You won't see any special editorial section devoted to 9/11 coverage in the pages of The FABRICATOR or its sister magazines. Frankly, everyone is wrapped up in preparing the large issues that coincide with FABTECH®, Nov. 14-17 in Chicago.
Maybe that's a shame. I don't know. For me, memories of that day are more personal and have less to do with any impact on my professional life.
At the time, I was working for Putman Media, a family-owned publisher of magazines serving the process industries, such a chemical and food manufacturing. I learned that a plane had flown into one of the World Trade Center towers from a co-worker that had logged onto www.cnn.com. Only minutes later we were all watching the resulting events on the television in the conference room.
Everyone was standing around in shock. People were walking in and out of the room with dazed looks on their faces. Around 11 a.m. or so, I just left, not saying a word to anybody. I knew it wasn't the end of the world, but I also had no idea the scale of the attacks. Were attacks planned for the Chicago area? Did the terrorists plan to hit the tall building in the nearby office park where I worked in Itasca, Ill., which was only minutes from O'Hare International Airport? I decided I wasn't going to learn the answer while being at work; I was going home to be with my family.
I actually got home before my wife, who wouldn't be released from her high school teaching job until later in the afternoon, and turned on the television. She finally arrived with our 3-year-old son and 4-month-old daughter, and we immediately started sharing details of what we had heard. Then we sat in front of the television like so many others that day.
Shock. Fear. Disbelief. Sadness. Anger. It was an emotional roller coaster, not only that day, but for the days to come.
Honestly, I was removed from the tragedy. I didn't know anyone who died. I didn't act heroically in any way. I picked up the phone and made a donation. I was an outsider looking in at the true tragedy playing out for many on the East Coast and their extended families elsewhere in the country.
I later learned a friend lost his best friend on 9/11. His friend worked at the Marriott at the World Trade Center. Most of the people affiliated with the hotel had made it out, but this young man was working until the very last moment when the building came down.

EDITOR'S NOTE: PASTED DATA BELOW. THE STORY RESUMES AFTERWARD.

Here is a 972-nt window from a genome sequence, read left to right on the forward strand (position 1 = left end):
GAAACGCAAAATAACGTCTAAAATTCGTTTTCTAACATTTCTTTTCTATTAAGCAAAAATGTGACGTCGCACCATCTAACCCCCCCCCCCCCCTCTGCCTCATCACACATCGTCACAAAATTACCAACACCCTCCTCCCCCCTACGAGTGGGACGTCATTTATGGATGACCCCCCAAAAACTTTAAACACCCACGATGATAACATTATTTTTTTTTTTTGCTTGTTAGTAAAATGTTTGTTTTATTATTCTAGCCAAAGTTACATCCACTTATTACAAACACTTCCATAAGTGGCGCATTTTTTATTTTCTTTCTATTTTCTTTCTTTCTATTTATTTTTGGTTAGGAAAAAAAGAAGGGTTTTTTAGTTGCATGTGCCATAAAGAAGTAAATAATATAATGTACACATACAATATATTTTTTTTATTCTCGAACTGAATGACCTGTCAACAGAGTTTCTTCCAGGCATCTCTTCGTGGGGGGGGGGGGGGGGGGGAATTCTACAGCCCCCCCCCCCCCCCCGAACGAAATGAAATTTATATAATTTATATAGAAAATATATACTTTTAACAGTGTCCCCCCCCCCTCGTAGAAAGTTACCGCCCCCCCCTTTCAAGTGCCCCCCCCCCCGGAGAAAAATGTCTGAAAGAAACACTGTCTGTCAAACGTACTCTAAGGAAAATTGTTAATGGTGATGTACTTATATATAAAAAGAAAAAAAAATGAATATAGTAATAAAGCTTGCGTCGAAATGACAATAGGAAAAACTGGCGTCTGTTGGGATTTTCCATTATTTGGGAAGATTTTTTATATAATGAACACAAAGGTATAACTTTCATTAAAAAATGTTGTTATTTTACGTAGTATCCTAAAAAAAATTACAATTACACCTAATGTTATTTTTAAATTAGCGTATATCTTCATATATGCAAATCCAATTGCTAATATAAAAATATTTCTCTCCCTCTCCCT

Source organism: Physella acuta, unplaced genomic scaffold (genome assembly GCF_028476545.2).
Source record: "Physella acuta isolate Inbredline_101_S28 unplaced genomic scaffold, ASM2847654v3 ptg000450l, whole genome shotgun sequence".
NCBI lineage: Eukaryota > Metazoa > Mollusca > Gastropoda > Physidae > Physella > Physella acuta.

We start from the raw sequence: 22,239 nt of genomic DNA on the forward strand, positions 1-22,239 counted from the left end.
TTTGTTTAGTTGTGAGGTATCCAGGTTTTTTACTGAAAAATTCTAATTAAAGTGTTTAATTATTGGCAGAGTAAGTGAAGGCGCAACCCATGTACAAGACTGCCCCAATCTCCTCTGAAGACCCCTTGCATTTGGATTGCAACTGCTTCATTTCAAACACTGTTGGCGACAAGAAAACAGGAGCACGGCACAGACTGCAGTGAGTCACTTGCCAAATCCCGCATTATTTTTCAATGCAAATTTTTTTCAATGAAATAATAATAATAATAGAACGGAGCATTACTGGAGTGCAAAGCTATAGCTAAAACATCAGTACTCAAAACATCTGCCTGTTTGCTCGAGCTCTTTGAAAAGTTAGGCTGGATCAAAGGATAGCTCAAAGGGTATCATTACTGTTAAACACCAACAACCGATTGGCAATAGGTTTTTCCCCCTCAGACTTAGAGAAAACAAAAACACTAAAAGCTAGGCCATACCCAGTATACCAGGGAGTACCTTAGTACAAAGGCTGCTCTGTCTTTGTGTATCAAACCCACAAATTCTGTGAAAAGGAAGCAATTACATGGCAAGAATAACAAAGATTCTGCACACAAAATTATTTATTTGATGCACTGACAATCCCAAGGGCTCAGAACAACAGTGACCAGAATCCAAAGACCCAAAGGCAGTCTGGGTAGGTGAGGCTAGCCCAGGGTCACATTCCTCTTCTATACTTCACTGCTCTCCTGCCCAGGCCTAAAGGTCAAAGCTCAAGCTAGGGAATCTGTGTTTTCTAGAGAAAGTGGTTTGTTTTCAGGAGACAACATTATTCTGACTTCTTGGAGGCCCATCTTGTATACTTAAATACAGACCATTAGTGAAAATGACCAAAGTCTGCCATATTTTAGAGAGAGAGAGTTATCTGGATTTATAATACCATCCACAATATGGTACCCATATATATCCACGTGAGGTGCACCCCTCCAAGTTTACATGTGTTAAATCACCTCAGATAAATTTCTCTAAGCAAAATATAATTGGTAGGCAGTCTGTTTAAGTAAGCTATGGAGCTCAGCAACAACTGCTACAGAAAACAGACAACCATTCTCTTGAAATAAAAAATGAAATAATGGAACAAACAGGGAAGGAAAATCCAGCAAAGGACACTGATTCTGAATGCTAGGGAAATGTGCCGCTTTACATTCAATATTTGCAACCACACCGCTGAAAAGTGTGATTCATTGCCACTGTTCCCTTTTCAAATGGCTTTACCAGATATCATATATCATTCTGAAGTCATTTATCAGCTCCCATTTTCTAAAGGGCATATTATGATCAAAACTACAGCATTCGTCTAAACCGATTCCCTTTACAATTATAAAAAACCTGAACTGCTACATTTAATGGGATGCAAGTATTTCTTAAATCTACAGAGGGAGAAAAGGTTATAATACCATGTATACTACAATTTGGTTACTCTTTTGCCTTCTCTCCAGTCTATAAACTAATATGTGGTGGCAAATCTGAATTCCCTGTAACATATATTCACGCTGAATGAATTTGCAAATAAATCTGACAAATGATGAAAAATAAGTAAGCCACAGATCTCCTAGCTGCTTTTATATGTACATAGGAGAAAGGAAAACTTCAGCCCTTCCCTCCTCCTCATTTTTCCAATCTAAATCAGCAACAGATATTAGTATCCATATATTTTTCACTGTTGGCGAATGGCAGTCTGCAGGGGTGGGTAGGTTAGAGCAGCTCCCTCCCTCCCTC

My friend has become a very close friend over the years, and I called him on May 3 after Osama Bin Laden was killed. We didn't really chat about that, however, instead choosing to reflect on his memories of his deceased friend. With the 10-year anniversary of 9/11 getting closer, I finally was introduced to someone's personal loss.
Now the media onslaught of 9/11 anniversary coverage is too great to ignore. I've watched a couple of local news specials, but I'm not going to immerse myself into the network and cable news productions. I've got a pretty good memory and don't need a reminder of that day's events.
However, I do yearn for a return of the cooperative spirit that emerged in the days after the 9/11 tragedy. I'm a big-time cynic, but on the evening of 9/11 it was moving to see Congress join together in hands on the U.S. Capitol steps and sing "God Bless America." It was unscripted. It was human. It was real.
Like that "United We Stand" bumper sticker that's now faded and tearing, so is that spirit of cooperation. We now live an age where our political leaders serve the wacko fringes of their respective parties—not the best plan for moving this country forward. Everyone speaks in catch phrases and buzzwords. Words of disagreement are fighting words.
That's not the case with most metal fabricators. They are humble, almost embarrassed by their success. I've had more than one almost apologize for the fact that they didn't have grandiose plans for expansion and tripling annual revenue with an aggressive five-year plan. They enjoy their businesses, and aggressively expanding would take them away from what they enjoyed most—actually being close to the bending, cutting, and joining of metal. Metal fabricators renew my faith in skilled craftsmen and business owners. I enjoy the time I spend with them and undoubtedly learn something from each conversation.
For a couple of weeks after 9/11, at the very least, most people were like that. They seemed to have more concern for their neighbors than they did for themselves. Life wasn't about "seizing an opportunity and maximizing it" or "striking while the iron was hot." It was about taking a moment and realizing what was important.
I think the good metal fabricators know that. The workforce isn't the company's No. 1 resource; they are a family. Business isn't about growing customer orders; it's about solving customers' problems and helping them become more successful. Success isn't defined by dollars; success is achieved when customers repeatedly come back with more work and increasingly challenging jobs because you—the metal fabricator—help them like no one else can.
As I reflect on 9/11, I don't dwell on the tragedy, but on the traits that I think make the U.S. a great nation. I see those traits in the people in the metal fabricating field. That makes this job enjoyable. Thanks.